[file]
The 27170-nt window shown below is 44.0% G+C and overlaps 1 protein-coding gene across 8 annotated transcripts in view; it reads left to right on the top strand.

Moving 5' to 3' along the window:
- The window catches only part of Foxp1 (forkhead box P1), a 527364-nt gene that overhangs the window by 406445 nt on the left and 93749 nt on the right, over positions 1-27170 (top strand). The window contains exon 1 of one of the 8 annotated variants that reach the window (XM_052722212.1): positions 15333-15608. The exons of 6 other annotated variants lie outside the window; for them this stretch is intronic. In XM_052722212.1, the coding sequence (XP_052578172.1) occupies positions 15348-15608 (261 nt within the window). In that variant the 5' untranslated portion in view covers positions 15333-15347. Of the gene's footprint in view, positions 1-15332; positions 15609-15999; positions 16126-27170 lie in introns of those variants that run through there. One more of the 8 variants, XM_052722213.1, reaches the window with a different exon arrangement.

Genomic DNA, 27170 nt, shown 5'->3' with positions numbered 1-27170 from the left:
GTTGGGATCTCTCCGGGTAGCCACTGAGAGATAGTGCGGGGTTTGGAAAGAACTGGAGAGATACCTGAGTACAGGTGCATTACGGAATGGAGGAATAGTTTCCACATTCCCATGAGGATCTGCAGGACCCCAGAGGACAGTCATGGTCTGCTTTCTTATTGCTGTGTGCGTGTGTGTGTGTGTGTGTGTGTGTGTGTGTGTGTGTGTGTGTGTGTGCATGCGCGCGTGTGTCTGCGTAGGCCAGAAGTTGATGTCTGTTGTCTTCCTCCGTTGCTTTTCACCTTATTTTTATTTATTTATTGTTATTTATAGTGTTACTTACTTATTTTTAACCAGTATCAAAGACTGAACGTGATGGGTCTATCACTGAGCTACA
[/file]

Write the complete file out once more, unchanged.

The 27170-nt window shown below is 44.0% G+C and overlaps 1 protein-coding gene across 8 annotated transcripts in view; it reads left to right on the top strand.

Moving 5' to 3' along the window:
- The window catches only part of Foxp1 (forkhead box P1), a 527364-nt gene that overhangs the window by 406445 nt on the left and 93749 nt on the right, over positions 1-27170 (top strand). The window contains exon 1 of one of the 8 annotated variants that reach the window (XM_052722212.1): positions 15333-15608. The exons of 6 other annotated variants lie outside the window; for them this stretch is intronic. In XM_052722212.1, the coding sequence (XP_052578172.1) occupies positions 15348-15608 (261 nt within the window). In that variant the 5' untranslated portion in view covers positions 15333-15347. Of the gene's footprint in view, positions 1-15332; positions 15609-15999; positions 16126-27170 lie in introns of those variants that run through there. One more of the 8 variants, XM_052722213.1, reaches the window with a different exon arrangement.

Genomic DNA, 27170 nt, shown 5'->3' with positions numbered 1-27170 from the left:
GTTGGGATCTCTCCGGGTAGCCACTGAGAGATAGTGCGGGGTTTGGAAAGAACTGGAGAGATACCTGAGTACAGGTGCATTACGGAATGGAGGAATAGTTTCCACATTCCCATGAGGATCTGCAGGACCCCAGAGGACAGTCATGGTCTGCTTTCTTATTGCTGTGTGCGTGTGTGTGTGTGTGTGTGTGTGTGTGTGTGTGTGTGTGTGTGTGTGCATGCGCGCGTGTGTCTGCGTAGGCCAGAAGTTGATGTCTGTTGTCTTCCTCCGTTGCTTTTCACCTTATTTTTATTTATTTATTGTTATTTATAGTGTTACTTACTTATTTTTAACCAGTATCAAAGACTGAACGTGATGGGTCTATCACTGAGCTACA